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Old 03/07/2006, 06:08 AM   #1
Joao Monteiro
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Join Date: Feb 2006
Location: Lisbon (Portugal)
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Visiting the Lysmata seticaudata Kingdom

Hi there,

I visited Lusoreef, Lda. a Portuguese company that began producing the aiptasia eaters Monaco shrimp (Lysmata seticaudata) and has subsequently extended its activity to cleaning crews (nassarius, ophiurus, amphiurus, hermit crabs, turbos, etc).

On an experimental basis they are also trying other Lysmatas, like debelius (fire shrimp) amboinensis (cleaner shrimp) and grabhami.

They´re core business, however, is still Lysmata seticaudata where Lusoreef is one of the major producers is Europe.

I attach some photos that prove that there are some very good companies in Portugal (not many, unfortunately) dedicated to our hobby and preserving the reefs with captive bred species.

Arrival at Lusoreef

View of the production room

A group of breeders (L. seticaudata)

The net used to capture the new hatches, that are counted (one by one...) and pass to the juvenil tanks

The "tropical room" where experiments with L.debelius, amboinensis and grabhammi take place

A very young Lysmata debelius

The cleaning crew´s room

Tanks with nassarius (left) and Ophiurus (right)

Hope you enjoy the photos.


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Old 03/07/2006, 11:50 AM   #2
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More proof that aquaculture is the wave of the future. Thanks for sharing.


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Old 03/07/2006, 05:32 PM   #3
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ive never heard them called monaco shrimp, love to hear new names of things, nice photos too

One time in bangkok the world was my oyster... :)

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Old 03/08/2006, 03:14 AM   #4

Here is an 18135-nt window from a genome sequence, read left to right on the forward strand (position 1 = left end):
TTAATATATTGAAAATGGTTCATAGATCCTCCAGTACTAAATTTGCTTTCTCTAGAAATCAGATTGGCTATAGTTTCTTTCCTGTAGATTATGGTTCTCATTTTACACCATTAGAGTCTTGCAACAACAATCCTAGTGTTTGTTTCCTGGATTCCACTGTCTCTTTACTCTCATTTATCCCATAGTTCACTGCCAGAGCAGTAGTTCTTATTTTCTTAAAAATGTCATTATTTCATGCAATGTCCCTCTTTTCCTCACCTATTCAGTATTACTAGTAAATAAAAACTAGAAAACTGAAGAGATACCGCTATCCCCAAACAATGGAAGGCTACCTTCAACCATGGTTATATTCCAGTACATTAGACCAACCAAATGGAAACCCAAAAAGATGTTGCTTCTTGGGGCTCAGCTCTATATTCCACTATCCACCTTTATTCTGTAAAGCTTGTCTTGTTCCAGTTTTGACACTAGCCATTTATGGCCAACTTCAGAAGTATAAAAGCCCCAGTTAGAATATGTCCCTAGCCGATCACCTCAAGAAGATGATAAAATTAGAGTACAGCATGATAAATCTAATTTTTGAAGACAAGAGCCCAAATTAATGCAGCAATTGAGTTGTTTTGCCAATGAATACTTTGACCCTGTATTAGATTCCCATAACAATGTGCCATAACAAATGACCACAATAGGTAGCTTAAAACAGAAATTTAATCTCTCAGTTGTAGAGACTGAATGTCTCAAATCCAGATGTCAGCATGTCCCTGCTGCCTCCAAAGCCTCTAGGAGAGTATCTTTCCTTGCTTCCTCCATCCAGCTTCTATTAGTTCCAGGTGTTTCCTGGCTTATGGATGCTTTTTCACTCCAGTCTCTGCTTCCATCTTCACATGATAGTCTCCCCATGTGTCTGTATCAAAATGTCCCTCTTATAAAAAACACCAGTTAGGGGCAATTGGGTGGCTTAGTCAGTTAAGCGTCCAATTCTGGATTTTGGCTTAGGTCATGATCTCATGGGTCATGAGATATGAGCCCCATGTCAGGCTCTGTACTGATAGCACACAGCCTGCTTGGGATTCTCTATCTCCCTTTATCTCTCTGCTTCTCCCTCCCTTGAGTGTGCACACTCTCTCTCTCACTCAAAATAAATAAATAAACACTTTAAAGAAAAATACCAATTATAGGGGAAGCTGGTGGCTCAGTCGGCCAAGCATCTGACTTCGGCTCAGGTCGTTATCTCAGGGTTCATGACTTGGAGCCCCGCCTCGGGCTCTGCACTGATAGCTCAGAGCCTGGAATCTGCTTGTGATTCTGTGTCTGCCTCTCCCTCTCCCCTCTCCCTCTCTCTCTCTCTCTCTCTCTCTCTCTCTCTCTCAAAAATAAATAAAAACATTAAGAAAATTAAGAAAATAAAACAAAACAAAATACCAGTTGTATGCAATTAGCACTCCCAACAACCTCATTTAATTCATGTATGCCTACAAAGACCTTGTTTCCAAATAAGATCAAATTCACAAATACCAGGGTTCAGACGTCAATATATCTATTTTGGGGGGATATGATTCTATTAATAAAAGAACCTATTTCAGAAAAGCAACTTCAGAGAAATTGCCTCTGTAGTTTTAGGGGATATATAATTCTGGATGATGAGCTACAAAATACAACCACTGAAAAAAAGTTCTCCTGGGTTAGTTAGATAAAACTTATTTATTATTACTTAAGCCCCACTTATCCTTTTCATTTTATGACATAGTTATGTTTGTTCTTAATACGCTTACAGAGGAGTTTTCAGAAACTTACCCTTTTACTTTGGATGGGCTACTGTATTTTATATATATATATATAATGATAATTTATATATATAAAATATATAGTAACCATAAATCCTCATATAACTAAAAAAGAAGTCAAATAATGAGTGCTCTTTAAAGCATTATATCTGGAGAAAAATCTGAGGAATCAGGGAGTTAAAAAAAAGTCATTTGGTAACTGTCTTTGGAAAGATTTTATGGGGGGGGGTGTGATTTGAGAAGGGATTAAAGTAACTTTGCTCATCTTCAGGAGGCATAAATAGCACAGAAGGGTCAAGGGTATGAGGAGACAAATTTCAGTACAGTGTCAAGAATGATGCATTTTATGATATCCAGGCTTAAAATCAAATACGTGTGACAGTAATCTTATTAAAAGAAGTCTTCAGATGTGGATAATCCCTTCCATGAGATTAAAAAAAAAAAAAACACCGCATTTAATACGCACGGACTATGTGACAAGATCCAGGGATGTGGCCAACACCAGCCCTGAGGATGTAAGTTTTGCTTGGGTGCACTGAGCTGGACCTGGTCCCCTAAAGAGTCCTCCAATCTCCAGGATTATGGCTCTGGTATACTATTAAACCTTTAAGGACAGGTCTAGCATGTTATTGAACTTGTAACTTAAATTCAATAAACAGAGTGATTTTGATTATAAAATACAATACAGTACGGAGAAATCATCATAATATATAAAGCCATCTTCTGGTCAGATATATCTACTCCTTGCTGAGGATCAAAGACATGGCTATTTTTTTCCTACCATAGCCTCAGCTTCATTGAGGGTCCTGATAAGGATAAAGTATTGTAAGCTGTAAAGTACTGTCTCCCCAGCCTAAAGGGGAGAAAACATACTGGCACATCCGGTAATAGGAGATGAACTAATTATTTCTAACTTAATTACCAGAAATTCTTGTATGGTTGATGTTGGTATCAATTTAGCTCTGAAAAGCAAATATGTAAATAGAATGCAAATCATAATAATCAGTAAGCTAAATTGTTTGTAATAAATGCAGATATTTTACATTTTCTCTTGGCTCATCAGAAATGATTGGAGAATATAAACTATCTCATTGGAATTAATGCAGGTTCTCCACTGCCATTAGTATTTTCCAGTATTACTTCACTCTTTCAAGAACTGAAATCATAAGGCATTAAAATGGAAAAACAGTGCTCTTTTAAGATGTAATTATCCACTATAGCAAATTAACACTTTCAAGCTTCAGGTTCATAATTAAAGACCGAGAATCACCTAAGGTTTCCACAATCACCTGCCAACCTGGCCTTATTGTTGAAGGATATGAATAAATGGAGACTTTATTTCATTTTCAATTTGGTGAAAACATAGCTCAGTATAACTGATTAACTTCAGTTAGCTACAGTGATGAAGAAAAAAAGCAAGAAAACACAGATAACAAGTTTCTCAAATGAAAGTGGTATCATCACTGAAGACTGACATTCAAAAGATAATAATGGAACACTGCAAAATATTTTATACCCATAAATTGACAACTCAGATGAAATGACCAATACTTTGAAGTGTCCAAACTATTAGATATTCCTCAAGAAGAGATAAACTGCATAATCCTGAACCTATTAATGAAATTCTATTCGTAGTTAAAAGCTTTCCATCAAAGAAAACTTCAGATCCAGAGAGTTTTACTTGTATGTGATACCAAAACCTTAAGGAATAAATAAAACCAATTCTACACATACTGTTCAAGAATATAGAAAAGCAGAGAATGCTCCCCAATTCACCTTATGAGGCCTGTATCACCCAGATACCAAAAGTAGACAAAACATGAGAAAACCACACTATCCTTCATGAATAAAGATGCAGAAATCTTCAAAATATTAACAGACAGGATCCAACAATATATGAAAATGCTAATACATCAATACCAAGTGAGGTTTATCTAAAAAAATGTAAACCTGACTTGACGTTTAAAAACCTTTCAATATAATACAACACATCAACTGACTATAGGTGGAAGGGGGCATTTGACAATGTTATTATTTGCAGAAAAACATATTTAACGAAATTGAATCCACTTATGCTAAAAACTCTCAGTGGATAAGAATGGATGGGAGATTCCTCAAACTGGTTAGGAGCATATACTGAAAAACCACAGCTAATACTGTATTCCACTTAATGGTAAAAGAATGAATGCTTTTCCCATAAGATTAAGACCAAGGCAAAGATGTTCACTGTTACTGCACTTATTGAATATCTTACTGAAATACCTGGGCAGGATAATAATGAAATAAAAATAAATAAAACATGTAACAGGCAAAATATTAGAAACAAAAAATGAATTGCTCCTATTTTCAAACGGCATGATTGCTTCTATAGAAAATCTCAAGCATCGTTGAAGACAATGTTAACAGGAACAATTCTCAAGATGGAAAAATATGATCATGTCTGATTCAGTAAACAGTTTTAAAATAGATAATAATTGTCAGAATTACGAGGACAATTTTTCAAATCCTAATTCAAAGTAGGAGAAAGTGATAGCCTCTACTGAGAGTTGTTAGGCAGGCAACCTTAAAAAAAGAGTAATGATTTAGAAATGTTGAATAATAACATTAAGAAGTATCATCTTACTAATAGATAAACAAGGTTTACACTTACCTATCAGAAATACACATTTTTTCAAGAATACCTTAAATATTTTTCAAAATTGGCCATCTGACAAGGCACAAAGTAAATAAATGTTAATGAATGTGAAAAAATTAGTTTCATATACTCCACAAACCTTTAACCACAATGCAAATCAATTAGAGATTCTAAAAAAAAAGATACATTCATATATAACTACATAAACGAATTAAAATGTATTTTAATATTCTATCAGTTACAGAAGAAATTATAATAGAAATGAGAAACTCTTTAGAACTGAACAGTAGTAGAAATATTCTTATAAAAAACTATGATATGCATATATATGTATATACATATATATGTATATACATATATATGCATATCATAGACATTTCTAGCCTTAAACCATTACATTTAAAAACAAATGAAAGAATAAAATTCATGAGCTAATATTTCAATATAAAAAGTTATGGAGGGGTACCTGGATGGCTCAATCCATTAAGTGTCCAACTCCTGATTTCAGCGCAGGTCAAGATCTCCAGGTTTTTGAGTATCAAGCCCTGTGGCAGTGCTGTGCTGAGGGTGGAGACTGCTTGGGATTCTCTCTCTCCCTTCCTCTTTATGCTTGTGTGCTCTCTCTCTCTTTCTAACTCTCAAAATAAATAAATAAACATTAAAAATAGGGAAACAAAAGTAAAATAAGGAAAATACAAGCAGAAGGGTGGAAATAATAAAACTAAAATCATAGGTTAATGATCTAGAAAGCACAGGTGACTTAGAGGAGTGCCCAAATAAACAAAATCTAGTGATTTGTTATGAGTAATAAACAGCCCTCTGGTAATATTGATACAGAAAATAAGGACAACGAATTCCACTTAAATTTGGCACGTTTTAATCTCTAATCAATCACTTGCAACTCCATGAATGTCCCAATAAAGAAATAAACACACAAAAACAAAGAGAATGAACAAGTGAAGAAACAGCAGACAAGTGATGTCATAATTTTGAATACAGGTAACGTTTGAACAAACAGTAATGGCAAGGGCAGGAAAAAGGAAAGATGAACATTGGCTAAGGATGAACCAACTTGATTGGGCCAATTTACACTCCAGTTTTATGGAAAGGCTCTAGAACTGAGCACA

Joao Monteiro
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Lysmata seticaudata (Risso, 1816)

English : Monaco shrimp

French : Bouc / Crevette monégasque

Portuguese : Camarão limpador do Mónaco

Castelhano : Camarón monegasco

Italian : Gamberetto rosso

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Old 03/08/2006, 07:42 AM   #5
Travis L. Stevens
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Edit: I stuck my foot in my mouth. They aren't what we call Peppermint Shrimp (Lysmata wurdemanni). I was thinking it was something else

Travis Stevens

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Old 03/08/2006, 07:45 AM   #6
Joao Monteiro
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Hi there Travis,

I do believe that "Pepermint shrimp" is the Lysmata wurdemanni .

Although similar to the L. seticaudata, it is not the same species.

It is also said to be a more agressive species than the seticaudata

Edit: I saw your editing. Ok, we agree

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Old 03/08/2006, 10:20 PM   #7
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those photos are great. not often most of us get to see the inside of an operation like that.



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Old 03/20/2006, 12:55 PM   #8
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Those are amazing pix! How many zoid stages do these undergo? How long do they remain larval? I heard that was the biggest stumbling block to culturing shrimp (very long larval stages where they are planktonic and difficult to feed, etc. (Sallie Boggs, PhD at NERAC II conference, Long Island) She would be very interested to see this!

"Good planets are hard to find"
"Dolphins like to swim with tunas, the only problem is sometimes they get caught in tuna cans" Ray, 6

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Old 03/20/2006, 01:30 PM   #9
Joao Monteiro
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Hi there, Evergreen

I´ve contacted my friend that manages Lusoreef for the information you´ve asked and this is it:

- Lysmata seticaudata (the ones the produce) - 9 zoid stages, of average 3 days each. Mass settling at around 30 days;

- L. Debelius and amboinensis - 14 to 16 zoid stages. Settlement at around 60 days.
They´re trying these two species but, as you may know... its far from easy.
It´s their "Holly Graal chase"

I posted (above) a photo of one of their first Debelius.

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